UK faces looming energy crunch, says new research

The UK could be facing an energy crisis as a result of a growing shortfall between UK electricity generation and demand as ageing power stations close and new, cleaner stations are yet to be built, according to a new report, The Energy Crunch, published today by the law firm Bircham Dyson Bell LLP.

The report provides comprehensive statistics on the large number of power stations that are now closing and the substantial amount of capacity that will be lost as a result. Alongside this is research on how many power stations have been granted consent to be built, what capacity they will add to the grid and whether they are progressing to construction. 

Combined, the twin pressures of power station closures and fewer new stations being built means that there will be 18,615MW less capacity available to the grid by 2030. To put the figures into context, 1,000MW produced by a coal fired power station is enough to power one million homes. The report highlights the real prospect of an “energy crunch”, where demand outstrips supply.

The report’s research is supported by two polls – the first of 100 businesses and the second of 1,000 members of the general public – to gauge awareness of a potential energy crunch, energy use habits and how energy use might change. The surveys reveal that businesses are much more aware and prepared for possible energy shortages than consumers: 66% already have contingency plans in place to respond to instances of blackouts. In contrast, only 13% of the general public are aware of a potential shortage of electricity supply.

Key findings of The Energy Crunch research include:

  • 13,767MW UK generated electricity capacity has been lost since 2012 due to power station closures
  • A further 6,827MW capacity will be lost up to the year 2020 and beyond that an additional 18,009MW will go – the total loss of capacity between 2012 and 2030 is 38,603MW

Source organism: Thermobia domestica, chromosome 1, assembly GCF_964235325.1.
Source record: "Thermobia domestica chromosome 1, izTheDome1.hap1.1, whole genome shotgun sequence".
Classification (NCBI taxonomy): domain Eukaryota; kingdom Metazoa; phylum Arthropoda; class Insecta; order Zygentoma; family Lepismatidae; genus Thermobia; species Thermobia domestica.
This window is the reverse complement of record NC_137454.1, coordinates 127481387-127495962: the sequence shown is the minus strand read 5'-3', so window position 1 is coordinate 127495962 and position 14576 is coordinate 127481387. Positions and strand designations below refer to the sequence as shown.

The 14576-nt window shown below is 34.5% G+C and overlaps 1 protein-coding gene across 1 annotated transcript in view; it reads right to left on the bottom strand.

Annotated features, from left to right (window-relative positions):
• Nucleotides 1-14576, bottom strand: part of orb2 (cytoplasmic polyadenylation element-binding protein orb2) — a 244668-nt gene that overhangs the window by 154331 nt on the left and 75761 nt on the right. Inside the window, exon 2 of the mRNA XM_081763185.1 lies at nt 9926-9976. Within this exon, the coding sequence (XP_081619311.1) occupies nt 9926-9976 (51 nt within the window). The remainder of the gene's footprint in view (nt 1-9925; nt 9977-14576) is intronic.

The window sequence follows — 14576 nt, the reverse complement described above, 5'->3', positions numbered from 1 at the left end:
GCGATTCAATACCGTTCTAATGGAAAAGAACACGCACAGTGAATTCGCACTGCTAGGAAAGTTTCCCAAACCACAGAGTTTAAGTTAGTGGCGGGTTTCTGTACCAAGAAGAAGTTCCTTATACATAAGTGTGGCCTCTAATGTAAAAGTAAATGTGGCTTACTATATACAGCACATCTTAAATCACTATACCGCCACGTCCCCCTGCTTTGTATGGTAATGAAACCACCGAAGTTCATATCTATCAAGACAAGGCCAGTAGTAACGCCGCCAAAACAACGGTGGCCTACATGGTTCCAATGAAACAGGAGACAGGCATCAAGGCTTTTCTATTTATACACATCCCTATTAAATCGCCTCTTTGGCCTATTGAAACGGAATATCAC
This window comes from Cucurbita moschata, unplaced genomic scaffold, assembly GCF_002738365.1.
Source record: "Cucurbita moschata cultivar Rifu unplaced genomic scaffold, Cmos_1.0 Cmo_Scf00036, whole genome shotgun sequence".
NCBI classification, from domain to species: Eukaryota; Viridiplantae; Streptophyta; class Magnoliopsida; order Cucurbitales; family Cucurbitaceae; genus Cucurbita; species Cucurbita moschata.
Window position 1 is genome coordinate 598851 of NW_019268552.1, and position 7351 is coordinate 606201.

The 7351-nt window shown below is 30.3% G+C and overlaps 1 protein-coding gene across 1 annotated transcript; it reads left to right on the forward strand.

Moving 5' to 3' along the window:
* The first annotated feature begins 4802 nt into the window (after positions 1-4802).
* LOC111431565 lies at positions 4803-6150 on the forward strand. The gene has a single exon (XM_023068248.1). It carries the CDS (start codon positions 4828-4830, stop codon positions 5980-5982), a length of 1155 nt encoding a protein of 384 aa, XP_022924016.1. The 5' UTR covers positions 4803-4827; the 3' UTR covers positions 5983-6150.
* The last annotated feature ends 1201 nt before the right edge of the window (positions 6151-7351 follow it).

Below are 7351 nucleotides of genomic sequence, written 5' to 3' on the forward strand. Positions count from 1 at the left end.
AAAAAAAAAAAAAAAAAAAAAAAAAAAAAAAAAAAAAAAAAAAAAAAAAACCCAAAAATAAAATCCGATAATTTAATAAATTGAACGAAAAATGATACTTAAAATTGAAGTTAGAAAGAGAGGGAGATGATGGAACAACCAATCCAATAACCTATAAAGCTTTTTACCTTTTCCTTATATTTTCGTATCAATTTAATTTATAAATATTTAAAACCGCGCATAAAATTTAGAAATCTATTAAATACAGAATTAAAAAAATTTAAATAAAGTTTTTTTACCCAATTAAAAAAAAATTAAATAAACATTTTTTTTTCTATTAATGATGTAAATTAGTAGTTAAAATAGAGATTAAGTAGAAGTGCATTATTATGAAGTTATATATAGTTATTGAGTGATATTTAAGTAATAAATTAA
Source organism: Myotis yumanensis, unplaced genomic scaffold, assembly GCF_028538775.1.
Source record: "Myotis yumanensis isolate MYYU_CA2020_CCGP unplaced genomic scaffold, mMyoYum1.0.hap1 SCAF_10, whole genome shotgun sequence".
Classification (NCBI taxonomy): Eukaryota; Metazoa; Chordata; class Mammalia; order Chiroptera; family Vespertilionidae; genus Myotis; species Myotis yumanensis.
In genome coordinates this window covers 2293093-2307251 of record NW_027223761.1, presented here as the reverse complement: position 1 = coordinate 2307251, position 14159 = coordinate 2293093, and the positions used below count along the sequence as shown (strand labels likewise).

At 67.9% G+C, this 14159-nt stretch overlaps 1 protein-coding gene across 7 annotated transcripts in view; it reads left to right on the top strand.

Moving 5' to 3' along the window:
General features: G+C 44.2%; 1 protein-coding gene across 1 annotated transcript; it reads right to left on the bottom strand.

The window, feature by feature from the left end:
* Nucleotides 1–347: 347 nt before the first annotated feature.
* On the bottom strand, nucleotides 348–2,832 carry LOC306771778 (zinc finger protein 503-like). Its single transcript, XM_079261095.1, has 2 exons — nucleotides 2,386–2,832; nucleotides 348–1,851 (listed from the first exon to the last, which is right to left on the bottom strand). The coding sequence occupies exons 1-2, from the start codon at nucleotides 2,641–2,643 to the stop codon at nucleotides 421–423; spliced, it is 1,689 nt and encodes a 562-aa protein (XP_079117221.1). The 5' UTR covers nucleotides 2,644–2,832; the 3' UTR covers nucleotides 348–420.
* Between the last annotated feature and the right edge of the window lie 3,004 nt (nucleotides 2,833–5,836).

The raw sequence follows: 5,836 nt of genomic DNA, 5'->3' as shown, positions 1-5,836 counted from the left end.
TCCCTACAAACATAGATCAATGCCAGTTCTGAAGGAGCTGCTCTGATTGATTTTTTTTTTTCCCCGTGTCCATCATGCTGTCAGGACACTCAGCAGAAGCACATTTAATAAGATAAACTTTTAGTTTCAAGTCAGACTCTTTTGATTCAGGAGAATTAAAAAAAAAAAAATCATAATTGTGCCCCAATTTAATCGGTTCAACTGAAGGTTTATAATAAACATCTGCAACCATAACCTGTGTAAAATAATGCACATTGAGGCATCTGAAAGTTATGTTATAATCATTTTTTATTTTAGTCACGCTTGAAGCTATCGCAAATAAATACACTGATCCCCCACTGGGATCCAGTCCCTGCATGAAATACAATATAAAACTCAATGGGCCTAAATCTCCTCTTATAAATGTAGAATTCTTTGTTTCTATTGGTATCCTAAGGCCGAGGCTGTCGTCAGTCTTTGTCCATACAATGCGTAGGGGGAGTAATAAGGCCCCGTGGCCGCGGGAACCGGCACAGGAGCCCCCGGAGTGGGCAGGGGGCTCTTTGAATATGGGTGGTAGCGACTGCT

• This March three major power stations will close resulting in the loss of over 5,000MW
  • Only one out of the 22 new electricity generation projects to have been granted consent since 2011 – an offshore wind farm extension – has been built, two others have started to be constructed while work on four projects has stopped
  • Emergency measures will keep the lights on, but it is likely this will result in price spikes for both consumers and businesses
  • Energy industry experts point to highly inefficient government policy intended to encourage the required investment in energy infrastructure as the cause of the likely crunch

The surveys of businesses and the general public reveal:

  • Only 13% of the general public are aware of a potential shortage of electricity supply in the next 12 months. When asked if a shortage of supply is likely in the next five years this figure is 36%
  • Awareness amongst businesses of an energy crunch is much higher with over half (58%) of those surveyed aware of a possible energy shortage in the next five years
  • The main factor that would encourage consumers to reduce the amount of electricity they use is the potential cost-saving (68%)
  • Smart Meters are the energy efficiency initiative that most consumers are aware of (68%)
  • 66% of businesses have contingency plans in place in preparation for electricity shortage or power cuts
  • Of most concern to businesses if a power cut occurs is loss of earnings (39%), followed by business interruption (34%) and then security of premises (18%)
  • Almost half (46%) of the businesses surveyed expect their energy use to increase, 33% expect it to stay the same and just 21% predict it to decrease

Commenting on the findings, Angus Walker, partner and head of the government and infrastructure team at Bircham Dyson Bell, said: “We have observed increasing concern in recent years that as old electricity generation comes offline, new power generators are not being built at a rate that is keeping pace. Our research establishes the hard facts of how serious the situation is, finding that on current projections this is likely to result in a shortfall between supply and demand – in summary an energy crunch.”

Walker said that despite this prospect, there is still time for action. “With the implementation of the Planning Act 2008 the government introduced an extremely efficient planning regime which enables applications for new power stations to progress quickly. It must now replicate that in its policies to support investment in the energy sector to enable the new era of energy generation to progress.”

Brian Galloway, director of energy policy at Scottish Power commented: “Scottish Power does not envisage a scenario in which the lights actually go out, however National Grid will need to use all of the tools and options at its disposal to ensure that doesn’t happen. It is a far from ideal situation. Managing next winter (2016-2017) could be very challenging - Longannet and over half of Eggborough are scheduled to close, which could mean we lose 4% of current firm MW GB capacity. A cold winter would exacerbate the situation.”

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